Saturday, July 7, 2007



We bought neck pillows and sleep masks at REI before we left. I have discovered that the trick to neck pillows is not to over inflate them. That's easy, because they inflate so easily with your breath. And every instinct says make them floatable.

But if they hold your head too far off the back of the seat cushion, your head falls back into the space between it and the cushion. That's what the adjustable seat pillow is for - to place your head upon. But it's too hard. So the answer is to underinflate your neck pillow, slide up the seat pillow to it's highest point, and tuck your head into the bulk of the neck pillow under the seat pillow. It works, believe me.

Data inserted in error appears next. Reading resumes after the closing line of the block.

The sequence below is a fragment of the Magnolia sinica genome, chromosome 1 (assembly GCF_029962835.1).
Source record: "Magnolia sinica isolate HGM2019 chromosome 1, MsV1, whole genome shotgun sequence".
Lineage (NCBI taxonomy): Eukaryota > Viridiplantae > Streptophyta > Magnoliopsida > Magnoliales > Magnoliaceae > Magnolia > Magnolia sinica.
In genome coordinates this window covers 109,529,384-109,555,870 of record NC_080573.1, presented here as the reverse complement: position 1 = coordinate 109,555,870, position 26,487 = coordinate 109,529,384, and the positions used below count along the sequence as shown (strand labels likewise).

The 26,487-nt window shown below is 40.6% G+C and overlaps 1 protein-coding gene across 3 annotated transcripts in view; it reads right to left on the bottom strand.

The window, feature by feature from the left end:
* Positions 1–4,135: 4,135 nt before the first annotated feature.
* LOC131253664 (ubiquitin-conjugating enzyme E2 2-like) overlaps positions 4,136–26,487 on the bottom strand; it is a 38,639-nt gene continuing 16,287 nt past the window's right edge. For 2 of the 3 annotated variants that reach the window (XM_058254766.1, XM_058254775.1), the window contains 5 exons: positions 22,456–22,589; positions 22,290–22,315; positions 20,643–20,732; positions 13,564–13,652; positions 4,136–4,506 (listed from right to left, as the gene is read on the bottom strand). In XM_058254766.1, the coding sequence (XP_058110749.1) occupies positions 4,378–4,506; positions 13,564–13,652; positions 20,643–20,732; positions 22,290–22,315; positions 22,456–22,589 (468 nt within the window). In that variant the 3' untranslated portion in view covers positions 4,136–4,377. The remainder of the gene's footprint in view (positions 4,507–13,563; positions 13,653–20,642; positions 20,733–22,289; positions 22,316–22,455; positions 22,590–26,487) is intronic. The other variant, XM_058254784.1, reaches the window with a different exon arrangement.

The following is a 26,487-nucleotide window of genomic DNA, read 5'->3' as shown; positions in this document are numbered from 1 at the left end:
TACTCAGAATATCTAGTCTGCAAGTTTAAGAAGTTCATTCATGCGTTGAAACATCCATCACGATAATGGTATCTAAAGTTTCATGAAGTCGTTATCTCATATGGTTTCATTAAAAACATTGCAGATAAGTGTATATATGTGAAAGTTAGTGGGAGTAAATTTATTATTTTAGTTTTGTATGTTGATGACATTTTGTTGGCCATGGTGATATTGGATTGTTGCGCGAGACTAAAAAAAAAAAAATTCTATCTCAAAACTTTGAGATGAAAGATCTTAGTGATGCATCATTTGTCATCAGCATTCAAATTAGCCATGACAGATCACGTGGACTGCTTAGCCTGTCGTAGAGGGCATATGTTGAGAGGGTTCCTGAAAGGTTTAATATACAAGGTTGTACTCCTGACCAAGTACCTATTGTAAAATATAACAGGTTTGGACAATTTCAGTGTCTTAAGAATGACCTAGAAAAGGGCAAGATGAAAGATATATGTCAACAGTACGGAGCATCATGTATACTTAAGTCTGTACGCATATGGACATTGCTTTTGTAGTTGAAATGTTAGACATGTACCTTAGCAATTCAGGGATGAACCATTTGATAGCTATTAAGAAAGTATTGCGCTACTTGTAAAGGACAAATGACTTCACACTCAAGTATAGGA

Now for the sleep masks. The sun goes down here at about 11pm and comes up about 3pm. Unless you can sleep solidly through the night, you're bound to wake up to a bright room. With my sleep mask on, Pat said I look like one of the panelists on the old "What's my Line?" show (the funny woman whose name we can't remember).

It took a while to learn how to use the sleep mask. The problem was eyeball pressure. If you put it on like you would imagine it should be, the tension put too much pressure on my eyeballs. The solution was to place the band section up on my eyebrows, aim my chin down into my chest, and cover the nose gap by putting my hand under the pillow to create a hill between me and the window. When I gave up an hour later, and gave it to Pat when she awoke briefly (hers was lost somewhere in the attempts to sleep on the flight), she showed me that the strap was adjustable, and soon wore it to sleep. Note to self: get another one with an adjustable strap, and try again. I remember sleeping on the beach in the hot sun as a kid after a long morning surfing. I think the trick is to be very tired.

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